The DTS HD Master Audio track from the previously-released Blu-ray has been replaced by a mono track. Yes, technically-speaking it’s a step backwards, but in this case it really seems to work. There’s a very clean feel to the whole thing, lines came across with strong clarity. The title song sung by Ray Charles during the opening sequence starts things off on a solid note. His vocals are spread evenly across all channels and help establish the mood for the rest of the film. Poitier’s articulation comes across the channel in the most poignant manner. It’s a nice, if limited, track.
Supplements: What are the extras?
- Audio Commentary – Director Jewison and Rod Steiger, Lee Grant and Director of photography, Haskell Wexler provide an informative track here. For fans of the film, this track is worth a listen. It provides several notes about the films themes and thoughts on the characters and various aspects of the film.
- Norman Jewison – New to this edition is with director Norman Jewison. The director reflects back on when he was given the project, if he could adapt the novel into a movie and so forth.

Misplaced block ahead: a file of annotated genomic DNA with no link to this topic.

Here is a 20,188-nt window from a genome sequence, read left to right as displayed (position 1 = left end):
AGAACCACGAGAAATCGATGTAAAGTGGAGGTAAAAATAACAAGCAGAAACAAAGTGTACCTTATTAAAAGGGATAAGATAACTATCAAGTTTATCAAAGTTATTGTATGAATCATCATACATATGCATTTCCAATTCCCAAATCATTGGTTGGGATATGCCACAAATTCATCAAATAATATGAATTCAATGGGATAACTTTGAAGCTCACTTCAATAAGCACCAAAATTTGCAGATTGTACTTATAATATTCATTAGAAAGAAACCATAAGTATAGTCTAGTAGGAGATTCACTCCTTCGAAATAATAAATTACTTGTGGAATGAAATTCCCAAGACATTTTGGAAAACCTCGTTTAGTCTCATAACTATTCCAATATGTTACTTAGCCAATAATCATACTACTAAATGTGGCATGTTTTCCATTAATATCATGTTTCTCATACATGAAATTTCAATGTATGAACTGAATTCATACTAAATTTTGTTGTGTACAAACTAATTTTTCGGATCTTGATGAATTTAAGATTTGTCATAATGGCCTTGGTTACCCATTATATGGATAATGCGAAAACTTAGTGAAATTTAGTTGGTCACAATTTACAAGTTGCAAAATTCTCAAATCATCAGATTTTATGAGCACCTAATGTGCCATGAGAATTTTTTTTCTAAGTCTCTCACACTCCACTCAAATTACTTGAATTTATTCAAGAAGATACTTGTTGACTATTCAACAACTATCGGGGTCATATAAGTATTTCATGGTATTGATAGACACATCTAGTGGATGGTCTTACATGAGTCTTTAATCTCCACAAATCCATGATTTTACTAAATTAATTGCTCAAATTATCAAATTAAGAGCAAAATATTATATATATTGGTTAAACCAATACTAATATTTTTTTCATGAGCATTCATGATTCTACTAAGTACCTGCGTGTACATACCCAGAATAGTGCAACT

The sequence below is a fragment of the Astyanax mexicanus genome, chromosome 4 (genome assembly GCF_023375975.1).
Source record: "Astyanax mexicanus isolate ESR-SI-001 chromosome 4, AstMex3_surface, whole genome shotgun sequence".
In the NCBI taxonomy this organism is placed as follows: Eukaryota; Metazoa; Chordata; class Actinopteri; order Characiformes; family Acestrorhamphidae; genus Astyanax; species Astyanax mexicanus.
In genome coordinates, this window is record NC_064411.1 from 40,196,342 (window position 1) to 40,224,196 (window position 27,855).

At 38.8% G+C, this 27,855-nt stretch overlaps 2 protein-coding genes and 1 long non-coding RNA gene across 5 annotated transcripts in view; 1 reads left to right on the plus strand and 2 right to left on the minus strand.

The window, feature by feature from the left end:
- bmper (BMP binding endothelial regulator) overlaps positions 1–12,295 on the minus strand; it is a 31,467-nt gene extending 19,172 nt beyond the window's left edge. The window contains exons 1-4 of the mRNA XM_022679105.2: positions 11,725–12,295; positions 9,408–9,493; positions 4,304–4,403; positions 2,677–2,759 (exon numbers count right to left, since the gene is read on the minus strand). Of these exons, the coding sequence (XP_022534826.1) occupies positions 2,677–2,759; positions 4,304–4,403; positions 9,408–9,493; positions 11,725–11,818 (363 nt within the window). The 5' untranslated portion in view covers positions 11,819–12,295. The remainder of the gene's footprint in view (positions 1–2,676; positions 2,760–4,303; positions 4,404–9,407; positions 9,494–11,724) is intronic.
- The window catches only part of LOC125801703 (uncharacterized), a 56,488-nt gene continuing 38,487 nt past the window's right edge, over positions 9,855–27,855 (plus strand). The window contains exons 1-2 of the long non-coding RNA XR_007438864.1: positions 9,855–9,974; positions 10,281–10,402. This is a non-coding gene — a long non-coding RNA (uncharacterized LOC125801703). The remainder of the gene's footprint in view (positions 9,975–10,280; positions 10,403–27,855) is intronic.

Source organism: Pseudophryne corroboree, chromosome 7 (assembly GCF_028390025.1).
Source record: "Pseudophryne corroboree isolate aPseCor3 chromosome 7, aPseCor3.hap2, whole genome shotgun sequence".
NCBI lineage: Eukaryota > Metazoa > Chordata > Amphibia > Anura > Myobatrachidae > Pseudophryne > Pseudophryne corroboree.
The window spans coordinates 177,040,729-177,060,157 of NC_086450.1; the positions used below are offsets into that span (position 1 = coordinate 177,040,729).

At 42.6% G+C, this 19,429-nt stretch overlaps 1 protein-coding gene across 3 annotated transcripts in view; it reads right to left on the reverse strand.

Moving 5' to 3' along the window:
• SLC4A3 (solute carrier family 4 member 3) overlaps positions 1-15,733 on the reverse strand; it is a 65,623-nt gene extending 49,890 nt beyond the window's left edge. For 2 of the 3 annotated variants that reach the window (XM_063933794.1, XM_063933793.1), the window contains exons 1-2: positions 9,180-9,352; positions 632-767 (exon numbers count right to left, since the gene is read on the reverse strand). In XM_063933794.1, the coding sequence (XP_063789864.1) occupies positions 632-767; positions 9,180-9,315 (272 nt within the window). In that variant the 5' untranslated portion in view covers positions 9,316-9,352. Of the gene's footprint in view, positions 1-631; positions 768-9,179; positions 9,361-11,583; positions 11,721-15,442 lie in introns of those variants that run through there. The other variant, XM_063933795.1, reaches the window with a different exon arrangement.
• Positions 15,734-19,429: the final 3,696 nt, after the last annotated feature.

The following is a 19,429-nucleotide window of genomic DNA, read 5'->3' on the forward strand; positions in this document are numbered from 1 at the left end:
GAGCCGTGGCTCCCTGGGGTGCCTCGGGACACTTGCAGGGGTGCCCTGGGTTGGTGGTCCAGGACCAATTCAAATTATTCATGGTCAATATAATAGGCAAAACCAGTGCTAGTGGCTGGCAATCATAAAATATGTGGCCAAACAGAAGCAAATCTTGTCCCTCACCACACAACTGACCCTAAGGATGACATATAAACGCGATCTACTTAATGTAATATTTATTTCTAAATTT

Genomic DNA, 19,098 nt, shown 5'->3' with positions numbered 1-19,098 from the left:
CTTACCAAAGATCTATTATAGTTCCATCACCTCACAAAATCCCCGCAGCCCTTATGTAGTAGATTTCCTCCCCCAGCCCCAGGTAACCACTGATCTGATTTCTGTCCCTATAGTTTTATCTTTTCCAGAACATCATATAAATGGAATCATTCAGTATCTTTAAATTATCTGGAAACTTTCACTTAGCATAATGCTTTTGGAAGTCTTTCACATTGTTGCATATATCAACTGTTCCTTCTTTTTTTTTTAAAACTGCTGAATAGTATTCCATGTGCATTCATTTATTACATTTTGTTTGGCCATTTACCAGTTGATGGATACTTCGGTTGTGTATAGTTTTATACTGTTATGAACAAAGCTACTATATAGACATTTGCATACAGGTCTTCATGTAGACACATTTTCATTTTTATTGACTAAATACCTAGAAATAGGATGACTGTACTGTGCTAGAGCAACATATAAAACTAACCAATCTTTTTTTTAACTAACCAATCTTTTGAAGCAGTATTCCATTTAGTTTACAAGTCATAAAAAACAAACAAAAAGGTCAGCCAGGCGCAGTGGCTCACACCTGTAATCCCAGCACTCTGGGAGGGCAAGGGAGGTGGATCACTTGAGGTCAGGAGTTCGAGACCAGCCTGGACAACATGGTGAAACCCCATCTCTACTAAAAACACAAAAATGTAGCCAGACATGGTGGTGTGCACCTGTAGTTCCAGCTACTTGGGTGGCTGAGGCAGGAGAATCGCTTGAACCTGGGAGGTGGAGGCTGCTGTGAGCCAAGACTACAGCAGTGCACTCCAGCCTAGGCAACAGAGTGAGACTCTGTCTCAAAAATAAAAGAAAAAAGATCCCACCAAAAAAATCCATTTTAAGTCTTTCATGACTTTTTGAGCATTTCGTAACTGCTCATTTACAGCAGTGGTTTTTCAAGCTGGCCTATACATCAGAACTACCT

- Lee Grant – Actress Lee Grant looks back at her role in the film as well as some of the tension that surrounded her. She describes, in great profane detail, some of the troubles it had on her career.
- Sidney Poitier – If you’ve seen AFI’s 100 Years…100 Cheers (I really wish they would do those specials again), then you’ve seen this. It’s the full interview while only a snippet was shown on air.
- Aram Goudsouzian – Aram Goudsouzian, author of Sidney Poitier: Man, Actor, Icon, discusses the actor and all things surrounding him. An interesting piece.
- Turning Up the Heat – This is an above average featurette that leaves no stone unturned. A lot of ground is covered in its 20 minute running time. We hear about the awards it won and its impact on other films.
- Quincy Jones – This discusses the films score and the song writing process that Jones went through with some of the songs.
- Theatrical Trailer
The Bottom Line
There are some films that age poorly. This isn’t one of them. In fact, it’s probably more poignant now than ever. A worthy winner of the Best Picture Oscar, the film looks and sounds amazing with a new slew of supplements to boot. Highly recommended.